Table 2.

Summary of the results from SLMR using atmospheric parameters to predict storm intensity changes over Lake Erie (at 60 min over the water), for each storm mode. Columns 1–3 (italicized) display information about the linear regression model developed with the selected parameters. Columns 4 and 5 display information about the chosen parameters inside the model. Here, N is the number of storms included in the regression, R2 represents the coefficient of determination (goodness of fit) of the regression model, and significance displays the statistical significance level (α) of the model.

Table 2.

It should be noted that very few events exhibited environmental or storm evolution changes far removed from all of the other events. Such events can have large influences on the relationships determined by SMLR. If statistical outliers (defined as greater than three standard deviations) are removed, the same parameters were chosen by SMLR. However, the significance of the regression model was greatly improved for the isolated (α = 0.250) mode.

Another method of illustrating the effect of multiple parameters on storm evolution over the lake is flowchart analysis. Flowcharts (Fig. 5) were created to demonstrate how maximum reflectivity changed, at 60 min over the water, with regard to combinations of two parameters: overland–lake temperature difference (LAT-UWT+/−) and overlake air temperature (LAT greater than or less than 22°C). The value of 22°C for the overlake air temperature was chosen to approximately denote transitions between cool and warm seasons. For this analysis, cluster and isolated storms were combined into an unorganized mode and linear and complex storms were combined as organized modes due to their similar evolutionary patterns while traversing the lake (Table 1).

Fig. 5.
Fig. 5.

Flowcharts for (a) cluster and isolated, and (b) linear and complex storms. Numbers given in parentheses are the number of observed storm occurrences for each given parameter combination. The numbers below each parameter give the percentage of events that exhibited, after 60 min over the water, no change or moderate strengthening/major weakening. Percentages are not shown for conditions that had less than five storm occurrences.

Citation: Weather and Forecasting 27, 5; 10.1175/WAF-D-11-00076.1

Each row of the flowchart represents a way of categorizing the storms: 1) convective mode, 2) overland–lake temperature difference, and 3) overlake air temperature. For example, the first two rows in Fig. 5a illustrate that cluster and isolated storms were divided into 7 events with conditions over the lake warmer than those over the upwind shore area (LAT-UWT > 0) and 36 events occurred when the overlake air temperature was cooler than at the upwind shore (LAT-UWT < 0).

Each box in the flowchart gives information on the parameter used to categorize the events and the number of events (above the horizontal line) and convective trends (below the horizontal line). Convective trends are summarized by two categories: no change/moderate strengthening or major weakening (refer to section 2 for evolution definitions).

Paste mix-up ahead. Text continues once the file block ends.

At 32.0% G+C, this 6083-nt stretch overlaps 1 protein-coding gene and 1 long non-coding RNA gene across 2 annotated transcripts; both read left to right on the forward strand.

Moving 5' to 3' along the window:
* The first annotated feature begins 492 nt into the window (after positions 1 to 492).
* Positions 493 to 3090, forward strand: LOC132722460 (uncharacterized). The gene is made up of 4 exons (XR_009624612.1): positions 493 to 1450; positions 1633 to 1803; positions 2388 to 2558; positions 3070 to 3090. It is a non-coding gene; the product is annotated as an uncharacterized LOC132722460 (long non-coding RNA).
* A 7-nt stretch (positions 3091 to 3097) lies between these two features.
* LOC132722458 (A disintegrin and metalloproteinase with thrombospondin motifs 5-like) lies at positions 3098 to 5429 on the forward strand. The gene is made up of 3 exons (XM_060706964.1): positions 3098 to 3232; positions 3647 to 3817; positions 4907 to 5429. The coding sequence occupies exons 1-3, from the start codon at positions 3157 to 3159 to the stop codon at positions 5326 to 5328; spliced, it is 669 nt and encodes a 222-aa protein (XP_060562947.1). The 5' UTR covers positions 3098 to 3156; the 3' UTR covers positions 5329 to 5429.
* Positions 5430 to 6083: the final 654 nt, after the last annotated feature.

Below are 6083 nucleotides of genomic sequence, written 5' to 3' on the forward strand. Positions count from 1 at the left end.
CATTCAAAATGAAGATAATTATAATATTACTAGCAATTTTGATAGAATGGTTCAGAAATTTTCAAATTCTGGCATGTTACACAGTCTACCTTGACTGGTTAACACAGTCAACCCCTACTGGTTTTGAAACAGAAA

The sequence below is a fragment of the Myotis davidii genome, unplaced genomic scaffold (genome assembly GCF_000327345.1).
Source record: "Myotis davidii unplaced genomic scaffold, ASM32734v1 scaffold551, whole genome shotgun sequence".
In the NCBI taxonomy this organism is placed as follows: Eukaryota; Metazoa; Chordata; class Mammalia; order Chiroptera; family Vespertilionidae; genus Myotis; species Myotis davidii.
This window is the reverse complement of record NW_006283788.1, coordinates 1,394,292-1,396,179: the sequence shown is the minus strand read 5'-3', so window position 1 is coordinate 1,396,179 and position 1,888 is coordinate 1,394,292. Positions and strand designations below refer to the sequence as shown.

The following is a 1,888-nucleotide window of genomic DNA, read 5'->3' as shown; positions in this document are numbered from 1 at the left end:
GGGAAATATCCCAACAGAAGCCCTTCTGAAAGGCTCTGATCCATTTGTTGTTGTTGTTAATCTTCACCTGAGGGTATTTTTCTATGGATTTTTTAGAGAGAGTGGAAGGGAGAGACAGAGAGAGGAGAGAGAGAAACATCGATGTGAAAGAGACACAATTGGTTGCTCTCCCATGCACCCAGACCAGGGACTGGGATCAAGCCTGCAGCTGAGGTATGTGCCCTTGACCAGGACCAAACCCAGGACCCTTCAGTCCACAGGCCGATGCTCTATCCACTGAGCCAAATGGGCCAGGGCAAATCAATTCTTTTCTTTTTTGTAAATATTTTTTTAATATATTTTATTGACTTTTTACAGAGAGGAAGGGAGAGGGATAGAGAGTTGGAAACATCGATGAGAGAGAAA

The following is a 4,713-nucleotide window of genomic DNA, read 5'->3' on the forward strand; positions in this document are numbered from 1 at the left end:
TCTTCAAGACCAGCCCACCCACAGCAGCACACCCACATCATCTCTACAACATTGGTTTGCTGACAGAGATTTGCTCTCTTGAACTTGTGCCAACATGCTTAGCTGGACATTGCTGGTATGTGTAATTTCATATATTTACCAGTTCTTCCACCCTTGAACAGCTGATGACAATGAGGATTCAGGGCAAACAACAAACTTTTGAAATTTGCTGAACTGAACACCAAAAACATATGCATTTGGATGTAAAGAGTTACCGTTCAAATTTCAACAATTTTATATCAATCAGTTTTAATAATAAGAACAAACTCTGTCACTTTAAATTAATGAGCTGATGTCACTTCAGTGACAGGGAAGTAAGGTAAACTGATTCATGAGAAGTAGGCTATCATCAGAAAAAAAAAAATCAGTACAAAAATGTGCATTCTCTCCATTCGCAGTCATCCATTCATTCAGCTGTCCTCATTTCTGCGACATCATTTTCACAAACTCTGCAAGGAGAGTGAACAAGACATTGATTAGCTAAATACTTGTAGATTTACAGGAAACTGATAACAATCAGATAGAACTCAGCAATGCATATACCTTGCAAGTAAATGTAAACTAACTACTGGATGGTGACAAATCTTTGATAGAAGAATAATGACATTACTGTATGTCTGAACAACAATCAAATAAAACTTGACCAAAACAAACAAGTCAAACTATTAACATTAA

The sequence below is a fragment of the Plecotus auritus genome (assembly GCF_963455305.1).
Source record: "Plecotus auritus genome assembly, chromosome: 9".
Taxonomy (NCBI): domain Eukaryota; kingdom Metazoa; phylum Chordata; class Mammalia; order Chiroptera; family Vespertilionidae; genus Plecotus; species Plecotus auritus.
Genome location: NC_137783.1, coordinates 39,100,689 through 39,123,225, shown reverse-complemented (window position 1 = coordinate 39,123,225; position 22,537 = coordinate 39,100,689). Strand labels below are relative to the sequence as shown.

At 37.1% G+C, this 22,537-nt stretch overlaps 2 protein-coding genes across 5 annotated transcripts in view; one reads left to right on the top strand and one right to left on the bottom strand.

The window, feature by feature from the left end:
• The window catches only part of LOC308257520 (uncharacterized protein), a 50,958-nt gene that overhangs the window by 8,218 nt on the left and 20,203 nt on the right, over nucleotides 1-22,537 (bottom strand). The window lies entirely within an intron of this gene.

Results shown in Fig. 5 suggest that cluster/isolated storms tend to be sensitive to overlake changes in near-surface air temperature, and a greater percentage weakened as the air temperature decreased from land to lake (LAT-UWT <0). This is the opposite of the results for linear/complex storms, which showed less of a decrease in intensity when the overlake environment was cooler.

4. Discussion and conclusions

Results of a climatological study examining the evolution of convective storms crossing over Lake Erie suggest that storm evolution is strongly related to storm mode, amount of time the convection has spent over the water, low-level wind speed, and near-surface temperatures over and near the lake. Most observed storms weakened after crossing the upwind shore of Lake Erie; storms rarely exhibited an increase in intensity of >3 dBZ over the lake. While minor weakening of the convective storms was observed at 30 min after crossing the upwind shore, most substantial decreases in intensity were not observed until convection had spent 60 min over the water. This may reflect a common time scale for atmospheric circulations associated with the convection to incorporate surface-influenced air parcels and influence precipitation rates.

An important finding is that storm mode plays a critical role on the amount of weakening that storms experience while over Lake Erie. Cluster and isolated storms tended to decrease in intensity much more rapidly than linear and complex storms. This decrease in intensity was found to be most strongly correlated with the overlake near-surface air temperature (LAT) and its relation to the overland air temperature (LAT-UWT). Overlake air temperature and horizontal land–lake temperature differences were diagnosed as the most influential parameters by stepwise linear multivariate regression (SLMR). It is thought that these relationships reflect the dependence of cluster and isolated convection on local near-surface stability, in agreement with their peak occurrence during times of greatest surface heating: late afternoon and evening. As a result, the majority of these storms were observed to undergo substantial weakening while over the lake, particularly when the overlake air temperature was cooler than the upwind overland air temperature (LAT-UWT <0).